The latest on the big E. coli outbreak

It’s now safe to eat some romaine lettuce, the U.S. Food and Drug Administration (FDA) says after last week’s recall of the product due to potential contamination with E. coli O157:H7.

As the investigation has continued, the FDA has found that the contaminated romaine comes from parts of California that grow romaine over the summer months — specifically the central and northern regions of the state.

“The outbreak appears to be related to ‘end of season’ romaine lettuce harvested from the areas,” the FDA said in a statement.

Initially, authorities requested a recall of all romaine products and advised consumers to throw out any they had purchased. With many Americans planning Thanksgiving Day feasts the week of the recalls, it was imperative to spread the news quickly, so that romaine could be taken off the menu.

The FDA has also identified similarities to this outbreak with an earlier E. coli outbreak that was linked to romaine lettuce and other leafy greens.

“Through laboratory studies we have identified that the E. coli O157:H7 strain causing the outbreak is similar to the one that produced and outbreak of E. coli O157:H7 in the fall of 2017 that also occurred in the U.S. and Canada,” the FDA said.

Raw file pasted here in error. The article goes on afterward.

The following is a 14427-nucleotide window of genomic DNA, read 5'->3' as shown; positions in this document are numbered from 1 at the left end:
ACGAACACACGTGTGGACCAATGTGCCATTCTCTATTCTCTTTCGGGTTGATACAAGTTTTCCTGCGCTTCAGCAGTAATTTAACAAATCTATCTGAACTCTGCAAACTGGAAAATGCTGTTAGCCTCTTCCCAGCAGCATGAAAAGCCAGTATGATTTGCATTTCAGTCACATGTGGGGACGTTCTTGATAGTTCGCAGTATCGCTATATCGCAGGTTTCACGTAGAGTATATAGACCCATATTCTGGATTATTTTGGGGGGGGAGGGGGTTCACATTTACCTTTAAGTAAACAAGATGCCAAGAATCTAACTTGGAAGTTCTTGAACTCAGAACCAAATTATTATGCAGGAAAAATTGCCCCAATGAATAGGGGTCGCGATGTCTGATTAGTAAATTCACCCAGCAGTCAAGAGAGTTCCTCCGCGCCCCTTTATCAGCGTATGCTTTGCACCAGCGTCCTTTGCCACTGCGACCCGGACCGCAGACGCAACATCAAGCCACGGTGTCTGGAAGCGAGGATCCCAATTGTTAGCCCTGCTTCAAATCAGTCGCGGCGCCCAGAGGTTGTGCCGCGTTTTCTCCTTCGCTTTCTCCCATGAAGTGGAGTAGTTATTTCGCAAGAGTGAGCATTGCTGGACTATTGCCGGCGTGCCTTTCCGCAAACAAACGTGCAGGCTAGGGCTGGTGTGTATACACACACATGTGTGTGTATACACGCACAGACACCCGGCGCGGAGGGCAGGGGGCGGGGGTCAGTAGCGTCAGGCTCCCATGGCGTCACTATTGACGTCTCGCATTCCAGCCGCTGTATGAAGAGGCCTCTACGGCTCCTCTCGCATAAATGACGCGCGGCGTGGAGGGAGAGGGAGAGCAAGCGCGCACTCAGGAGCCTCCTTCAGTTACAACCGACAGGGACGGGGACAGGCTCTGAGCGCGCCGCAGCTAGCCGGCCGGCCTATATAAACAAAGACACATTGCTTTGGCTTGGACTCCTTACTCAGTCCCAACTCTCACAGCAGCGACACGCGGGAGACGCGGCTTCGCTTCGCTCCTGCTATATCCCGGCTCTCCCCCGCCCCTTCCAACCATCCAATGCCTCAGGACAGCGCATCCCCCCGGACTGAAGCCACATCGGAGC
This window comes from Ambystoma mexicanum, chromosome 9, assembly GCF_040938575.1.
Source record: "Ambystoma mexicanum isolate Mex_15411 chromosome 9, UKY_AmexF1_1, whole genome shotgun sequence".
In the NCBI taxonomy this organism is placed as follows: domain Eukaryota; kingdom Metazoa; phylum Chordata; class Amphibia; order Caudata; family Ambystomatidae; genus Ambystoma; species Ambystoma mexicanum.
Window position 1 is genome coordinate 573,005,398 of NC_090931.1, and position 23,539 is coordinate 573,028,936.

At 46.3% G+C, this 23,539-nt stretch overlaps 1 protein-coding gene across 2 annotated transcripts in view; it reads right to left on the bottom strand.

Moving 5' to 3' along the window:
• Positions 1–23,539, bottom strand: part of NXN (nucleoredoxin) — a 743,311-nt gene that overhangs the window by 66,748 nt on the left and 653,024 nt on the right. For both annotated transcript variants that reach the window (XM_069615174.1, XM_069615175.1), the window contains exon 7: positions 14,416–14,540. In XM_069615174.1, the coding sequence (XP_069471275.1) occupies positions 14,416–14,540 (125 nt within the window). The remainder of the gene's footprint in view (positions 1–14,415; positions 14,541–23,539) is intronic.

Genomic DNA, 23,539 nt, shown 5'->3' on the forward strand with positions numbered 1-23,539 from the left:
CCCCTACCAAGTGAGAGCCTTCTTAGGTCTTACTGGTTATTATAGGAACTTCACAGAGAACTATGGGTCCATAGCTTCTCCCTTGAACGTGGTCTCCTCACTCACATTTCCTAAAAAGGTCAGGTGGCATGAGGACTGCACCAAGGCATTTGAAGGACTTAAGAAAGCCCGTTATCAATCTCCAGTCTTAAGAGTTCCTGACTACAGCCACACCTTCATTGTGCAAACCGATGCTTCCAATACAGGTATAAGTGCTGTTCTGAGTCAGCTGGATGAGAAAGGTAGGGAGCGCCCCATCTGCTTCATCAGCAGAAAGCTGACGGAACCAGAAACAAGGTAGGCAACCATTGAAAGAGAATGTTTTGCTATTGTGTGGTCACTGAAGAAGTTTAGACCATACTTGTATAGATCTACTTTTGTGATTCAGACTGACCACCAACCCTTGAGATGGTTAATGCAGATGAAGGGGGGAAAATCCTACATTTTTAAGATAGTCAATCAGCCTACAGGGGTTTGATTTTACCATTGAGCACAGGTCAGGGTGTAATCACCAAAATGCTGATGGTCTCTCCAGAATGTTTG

After a detailed traceback investigation, the earlier outbreak was linked to contaminated irrigation canal water. The water had tested positive for E. coli O157:H7, which was suspected to have entered the irrigation system after runoff from a nearby cattle feedlot drained into the canals. E. coli O157:H7 is commonly associated with beef and food that has been contaminated with cattle feces.

What’s next?

Over the next few years, most farms will be required by the FDA to test water for pathogens through the Produce Safety Rule of the Food Safety Modernization Act. Earlier this year, the deadline for compliance with the rule was pushed back, while additional water testing methods were also approved.

The FDA has called upon the romaine lettuce industry to provide greater transparency in the form of labels that explain where a product was grown and when it was harvested, helping consumers to avoid infection in the event of future recalls.

About the strain

In the U.S. and Canada, 65 reported illnesses have been associated with the current outbreak so far.

The strain involved, E. coli O157:H7, is a Shiga toxin-producing strain, meaning it comes with the risk of hemolytic uremic syndrome, a life-threatening kidney condition. The risks are higher with the very young, the elderly and anyone who is immunocompromised.

In most cases, symptoms include diarrhea and severe cramping. Usually, it wraps up in a few days without treatment, but it’s best to consult a doctor if you suspect you are infected, especially if there is blood present in the diarrhea.

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